American Joe Louis was arguably the greatest boxer of all time. His professional career spanned a period of seventeen years from 1934 to 1951. His record is impressive, 68 professional fights, 65 wins (51 by knockout), and only three losses. His other sporting love was golf at which he was a fair performer. He was instrumental in the colour bar, which existed in the American golfing scene at that time, being lifted, when in 1952, he was invited to play in the San Diego Open on a sponsors exemption, the first African-American to play in an American PGA event. In 1942 he enlisted in the United States army and became a touring celebrity giving exhibition bouts and helping to improve the morale of the troops in various parts of the world.
Closer to home, a fondly remembered member of Douglas Park was Bruce Swadel, at that time the Sports Editor of the Scottish Daily Express. Bruce wrote much of the early draft of the book “AHistory of Douglas Park Golf Club.” In the course of his work he was in contact with visiting celebrities in the world of sport and often brought them out to play at Douglas Park as his guest.
From 9th to 13th July 1944, Joe Louis was in Glasgow to give some exhibition bouts in St. Andrews Halls which were situated next to the Mitchell Library. Confused by the name of the venue, Joe concluded that there might be time for a little golf as they were in St. Andrews, ‘The Home of Golf’, and his ambition was to play the Old Course. Disappointment came when he eventually realised that the ‘Home of Golf’ was 75 miles away in Fife. Bruce, when he heard this, came to the rescue and arranged for Joe to come for a round at Douglas Park. Bruce could not play that day but he told Joe that he had arranged for him to play with the Douglas Park Clubmaster, Jimmy Luke. Joe duly arrived and reported to Jimmy in our upstairs lounge, conversing through a hatch in the wall measuring about one square metre which in those days represented the bar counter. One can imagine that Joe was wondering what he had let himself in for, especially when Jimmy slid back the hatch, greeted the guest, the reigning world heavyweight boxing champion, and sent him off saying, “on you go then lad, I’ll just shut up the hatch and I’ll see you on the first tee.” Jimmy eventually joined the entourage on the tee, which consisted of Joe plus his large black Master Sergeant caddie, and numerous army personnel resplendent in their uniforms. One can only guess what Joe was thinking when Jimmy appeared on the tee clutching a small pencil bag containing a few whippy shafted clubs. Some members recall that they were hickory shafted although accounts differ on this point. What is agreed is that they were nothing like as grand as Joe’s state of the art American sticks, and they were very whippy indeed. By all accounts, Joe quickly came to realise that this was not just an ordinary Clubmaster he was playing with. In fact, Jimmy had a notable career as a professional golfer and he was a long hitter with his whippy shafts. He had been the Professional at Windyhill Golf Club before coming to Douglas Park as Clubmaster.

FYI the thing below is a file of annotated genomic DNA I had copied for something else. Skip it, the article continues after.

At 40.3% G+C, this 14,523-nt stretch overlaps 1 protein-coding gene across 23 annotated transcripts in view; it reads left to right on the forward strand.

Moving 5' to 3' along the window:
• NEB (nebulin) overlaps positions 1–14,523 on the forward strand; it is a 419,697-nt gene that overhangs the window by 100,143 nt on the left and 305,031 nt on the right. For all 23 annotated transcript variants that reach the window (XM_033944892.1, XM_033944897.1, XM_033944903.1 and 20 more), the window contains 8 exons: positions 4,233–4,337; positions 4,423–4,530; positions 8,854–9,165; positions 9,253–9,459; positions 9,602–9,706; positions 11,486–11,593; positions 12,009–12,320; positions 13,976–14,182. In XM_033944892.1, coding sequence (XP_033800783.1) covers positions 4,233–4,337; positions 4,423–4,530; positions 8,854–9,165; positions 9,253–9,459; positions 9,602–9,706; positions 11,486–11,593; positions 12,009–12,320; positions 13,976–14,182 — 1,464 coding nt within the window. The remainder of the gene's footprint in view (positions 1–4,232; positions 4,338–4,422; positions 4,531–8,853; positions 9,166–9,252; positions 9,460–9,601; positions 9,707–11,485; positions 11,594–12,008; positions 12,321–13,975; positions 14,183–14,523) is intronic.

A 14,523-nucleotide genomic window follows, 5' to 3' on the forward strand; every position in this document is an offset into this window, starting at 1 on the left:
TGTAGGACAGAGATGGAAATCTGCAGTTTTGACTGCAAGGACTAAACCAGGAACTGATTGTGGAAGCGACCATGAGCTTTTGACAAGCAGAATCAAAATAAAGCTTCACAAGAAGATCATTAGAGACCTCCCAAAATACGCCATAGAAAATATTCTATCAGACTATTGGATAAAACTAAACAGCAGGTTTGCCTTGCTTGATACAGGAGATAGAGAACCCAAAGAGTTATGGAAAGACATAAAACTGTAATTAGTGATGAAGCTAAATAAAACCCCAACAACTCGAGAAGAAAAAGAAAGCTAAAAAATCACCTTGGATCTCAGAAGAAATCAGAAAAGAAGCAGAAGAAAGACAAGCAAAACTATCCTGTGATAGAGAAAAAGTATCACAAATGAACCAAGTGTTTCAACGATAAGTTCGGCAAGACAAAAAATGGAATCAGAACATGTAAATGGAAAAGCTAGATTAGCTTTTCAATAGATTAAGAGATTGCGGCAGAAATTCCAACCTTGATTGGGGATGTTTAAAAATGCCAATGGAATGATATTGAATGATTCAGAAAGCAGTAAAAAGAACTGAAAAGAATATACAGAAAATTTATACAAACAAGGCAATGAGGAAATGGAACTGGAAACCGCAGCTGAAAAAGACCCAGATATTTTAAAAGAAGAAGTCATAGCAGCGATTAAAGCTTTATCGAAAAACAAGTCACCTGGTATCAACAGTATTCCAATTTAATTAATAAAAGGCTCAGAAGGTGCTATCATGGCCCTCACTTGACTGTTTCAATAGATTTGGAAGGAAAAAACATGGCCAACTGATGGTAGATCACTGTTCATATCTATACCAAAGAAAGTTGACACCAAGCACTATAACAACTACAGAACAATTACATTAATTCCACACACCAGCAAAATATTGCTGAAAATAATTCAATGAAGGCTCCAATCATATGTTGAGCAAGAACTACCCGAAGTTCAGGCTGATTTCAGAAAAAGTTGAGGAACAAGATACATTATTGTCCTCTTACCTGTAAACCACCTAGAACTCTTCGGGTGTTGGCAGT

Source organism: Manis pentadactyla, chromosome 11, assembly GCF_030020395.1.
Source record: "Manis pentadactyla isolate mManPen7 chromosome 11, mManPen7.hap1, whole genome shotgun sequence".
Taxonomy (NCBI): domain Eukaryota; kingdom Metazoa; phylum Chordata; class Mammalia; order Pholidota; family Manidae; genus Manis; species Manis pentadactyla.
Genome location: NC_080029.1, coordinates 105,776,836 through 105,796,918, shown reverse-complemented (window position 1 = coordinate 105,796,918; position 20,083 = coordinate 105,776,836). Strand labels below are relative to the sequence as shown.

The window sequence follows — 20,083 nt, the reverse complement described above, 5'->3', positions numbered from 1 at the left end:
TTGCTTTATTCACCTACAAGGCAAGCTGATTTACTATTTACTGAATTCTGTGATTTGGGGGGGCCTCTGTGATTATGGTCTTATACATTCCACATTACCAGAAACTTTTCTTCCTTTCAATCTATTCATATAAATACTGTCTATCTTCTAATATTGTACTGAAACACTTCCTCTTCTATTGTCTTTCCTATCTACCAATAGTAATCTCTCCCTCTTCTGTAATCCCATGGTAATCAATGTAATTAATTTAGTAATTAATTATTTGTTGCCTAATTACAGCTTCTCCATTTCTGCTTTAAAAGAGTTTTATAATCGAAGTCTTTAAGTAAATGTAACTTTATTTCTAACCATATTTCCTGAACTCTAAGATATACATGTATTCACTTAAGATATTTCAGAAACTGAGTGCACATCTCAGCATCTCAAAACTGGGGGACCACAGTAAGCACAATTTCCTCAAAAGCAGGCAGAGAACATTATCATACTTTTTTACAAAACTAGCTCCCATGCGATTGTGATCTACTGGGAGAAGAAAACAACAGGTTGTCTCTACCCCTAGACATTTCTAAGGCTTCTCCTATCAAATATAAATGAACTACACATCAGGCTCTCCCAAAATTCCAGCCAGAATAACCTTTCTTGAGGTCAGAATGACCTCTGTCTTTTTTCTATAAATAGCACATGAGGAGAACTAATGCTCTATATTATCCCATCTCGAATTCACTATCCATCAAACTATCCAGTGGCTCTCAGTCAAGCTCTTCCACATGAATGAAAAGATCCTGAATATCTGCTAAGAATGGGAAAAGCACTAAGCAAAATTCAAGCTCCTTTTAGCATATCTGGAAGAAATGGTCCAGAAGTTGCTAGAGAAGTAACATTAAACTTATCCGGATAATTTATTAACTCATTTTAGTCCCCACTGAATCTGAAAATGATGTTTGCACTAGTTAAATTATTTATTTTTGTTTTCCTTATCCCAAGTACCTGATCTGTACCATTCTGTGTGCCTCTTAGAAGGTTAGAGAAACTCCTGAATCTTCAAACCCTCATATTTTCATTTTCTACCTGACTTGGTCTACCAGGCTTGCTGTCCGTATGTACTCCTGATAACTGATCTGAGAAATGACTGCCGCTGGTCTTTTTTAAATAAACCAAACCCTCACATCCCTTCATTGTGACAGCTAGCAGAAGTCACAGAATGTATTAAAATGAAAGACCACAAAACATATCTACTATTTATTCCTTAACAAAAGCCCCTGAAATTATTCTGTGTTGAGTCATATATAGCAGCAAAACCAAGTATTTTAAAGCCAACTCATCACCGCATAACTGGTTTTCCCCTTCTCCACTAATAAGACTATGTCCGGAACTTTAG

Sadly, no detailed account of this memorable match survives, except for what happened at the 4th. The story goes that Joe hit a nice drive down to the corner. In those days there were no trees on the right. In reply, Jimmy whipped his drive across the corner near to the green, pitched close, and holed for a birdie three.
A day or so after this memorable visit, Past House Convener Bill Mackinlay, who was a junior member at the time, was playing at Douglas Park when he found a golf ball. It was a Spalding and had the words “Bomber” stamped on it. Was this a ball specially produced by Spalding for Joe Louis or was it just a variety with the name of a type of war plane ? A recent enquiry to Spalding at their HQ in Chicopee, USA, produced the answer “we don’t know” in reply. We will therefore probably never know for sure, but the ball can be seen in the golf memorabilia display cabinet in the hallway.
Joe never did get to play golf at St. Andrews, although he probably could have had the time to do so. To his great credit he chose to spend his remaining time in Glasgow visiting war wounded troops being treated in Glasgow hospitals.
14th March 2010
I am grateful to Past Captain Nicol McLean and Past House Convener Bill Mackinlay for their help in preparing this account, and for Bill’s donation of the ball to our collection of historical items.